Zimbabwe: Firms Embrace First Lady's Cook-Out

First Lady Auxillia Mnangagwa's Cook-out Traditional Meal competition tailored to unlock the high nutritional value in traditional foods has attracted the interest of companies.

The First Lady, through her Angel of Hope Foundation, introduced the competition to ensure people embraced traditional dishes and learned how best to prepare them.

According to experts, traditional dishes are rich in nutrients and readily available in communities which makes them easily accessible.

Amai's Cook-out Traditional Meal competition, which was recently launched in Mashonaland West Province, will spread to all provinces before national finals in Harare with the First Lady encouraging incorporation of traditional foods into modern lifestyles.

Amai Mnangagwa is the country's health ambassador and works hard to promote healthy eating.

Surface Wilmar yesterday weighed in with a consignment of Buttercup margarine, cooking oil, baked beans, bath soap, laundry soap, pots and dishes, gas stoves and gas cylinders for use in the competitions.

In handing over the goods, Surface Wilmar chief executive Mr Sylvester Mangani said Surface Wilmar and Olivine were excited to work with the mother of the nation in her programme.

"I am here representing Surface Wilmar and Olivine. These are well known companies from the products that they produce, Pure Drop and Olivine cooking oil. We also do Jade soap, Buttercup margarine, perfection soap, big ben soap. These are all household products for which the companies are known.

"We are excited to be working with the Angel of Hope Foundation because this also gives us an opportunity to engage with our community and to give back as part of our corporate social responsibility programme.

"The whole environment had been negative because of Covid-19, so at least this positive programme by the First Lady gives us excitement. Amai's traditional cooking competition is a noble initiative and we are thrilled to be part of it," he said.

Mr Mangani gave a thumbs-up to the programme saying Zimbabwe has rich traditional dishes that should be embraced.

"Traditional cooking is the way to go. If you look at our society today, the type of sicknesses that we are now getting - diabetes, various cancers, heart disease - these are mostly caused by the types of food we eat. We should watch what we eat and eat healthy foods. I think going back to traditional cooking is really the solution to most of these ailments," he said.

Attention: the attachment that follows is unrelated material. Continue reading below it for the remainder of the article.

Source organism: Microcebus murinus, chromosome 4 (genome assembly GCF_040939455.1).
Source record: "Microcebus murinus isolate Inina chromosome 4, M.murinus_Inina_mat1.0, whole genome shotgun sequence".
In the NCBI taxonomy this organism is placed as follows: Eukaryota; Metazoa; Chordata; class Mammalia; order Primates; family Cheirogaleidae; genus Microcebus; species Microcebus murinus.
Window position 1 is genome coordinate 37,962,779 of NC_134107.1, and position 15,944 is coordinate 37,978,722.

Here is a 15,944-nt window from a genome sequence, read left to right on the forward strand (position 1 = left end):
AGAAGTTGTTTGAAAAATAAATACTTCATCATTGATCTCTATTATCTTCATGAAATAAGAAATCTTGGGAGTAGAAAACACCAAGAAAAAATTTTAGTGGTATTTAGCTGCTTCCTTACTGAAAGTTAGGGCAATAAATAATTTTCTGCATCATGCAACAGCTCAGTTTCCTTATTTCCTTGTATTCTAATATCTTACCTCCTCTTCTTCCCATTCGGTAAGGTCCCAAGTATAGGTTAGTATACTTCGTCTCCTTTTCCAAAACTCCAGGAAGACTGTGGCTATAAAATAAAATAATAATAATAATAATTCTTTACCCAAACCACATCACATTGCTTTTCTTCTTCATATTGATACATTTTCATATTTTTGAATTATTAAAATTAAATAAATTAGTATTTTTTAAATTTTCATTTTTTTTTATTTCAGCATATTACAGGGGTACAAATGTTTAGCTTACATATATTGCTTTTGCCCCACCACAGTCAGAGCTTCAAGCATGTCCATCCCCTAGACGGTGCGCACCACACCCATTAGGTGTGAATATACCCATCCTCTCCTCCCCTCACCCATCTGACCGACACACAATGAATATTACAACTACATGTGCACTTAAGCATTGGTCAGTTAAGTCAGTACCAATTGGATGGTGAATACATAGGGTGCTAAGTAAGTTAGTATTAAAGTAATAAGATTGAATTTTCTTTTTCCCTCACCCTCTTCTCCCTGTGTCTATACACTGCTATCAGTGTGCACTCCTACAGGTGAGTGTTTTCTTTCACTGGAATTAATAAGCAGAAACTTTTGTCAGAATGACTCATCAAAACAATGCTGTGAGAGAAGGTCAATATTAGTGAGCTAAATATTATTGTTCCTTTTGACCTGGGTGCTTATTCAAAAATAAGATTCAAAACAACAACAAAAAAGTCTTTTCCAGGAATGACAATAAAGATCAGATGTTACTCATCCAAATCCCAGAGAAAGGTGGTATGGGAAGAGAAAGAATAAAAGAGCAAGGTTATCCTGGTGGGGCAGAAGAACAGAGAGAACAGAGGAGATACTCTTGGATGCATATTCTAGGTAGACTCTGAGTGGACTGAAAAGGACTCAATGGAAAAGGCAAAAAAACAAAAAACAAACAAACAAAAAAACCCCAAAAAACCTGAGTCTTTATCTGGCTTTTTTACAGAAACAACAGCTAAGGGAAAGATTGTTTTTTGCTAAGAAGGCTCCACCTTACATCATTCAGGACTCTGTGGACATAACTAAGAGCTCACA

He said Amai's traditional cooking competition was much more than who comes out tops, but it was about promoting the health of the people and the nation.

He added that it was sad that the country was tapping into junk foods yet it had its own healthy traditional foods which had high nutritional value.

Mr Mangani said traditional cooking gave the country an identity and good health.

In receiving the donation, the First Lady who was represented by Angel of Hope Foundation chairperson Mrs Molly Dingani, said she initiated the programme following the realisation that the consumption of indigenous foods had dwindled as people were opting for processed foods with empty calories.

"This has caused many of us to be exposed to conditions such as the clogging of toxins in the body, obesity, diabetes, cardiac ailments, liver and kidney complications, to mention but a few. This is not the first time that Surface Wilmar has supported us.

"You have continuously responded to shore up Angel of Hope Foundation with the basic commodity of cooking oil which has enabled us to assist the underprivileged and the marginalised in society. Today, Surface Wilmar has donated groceries for us to formulate hampers for Amai's Cookout traditional meal competition and gas stoves for us to use when travelling across the provinces of Zimbabwe so that the contestants all have access to culinary utilities," she said.

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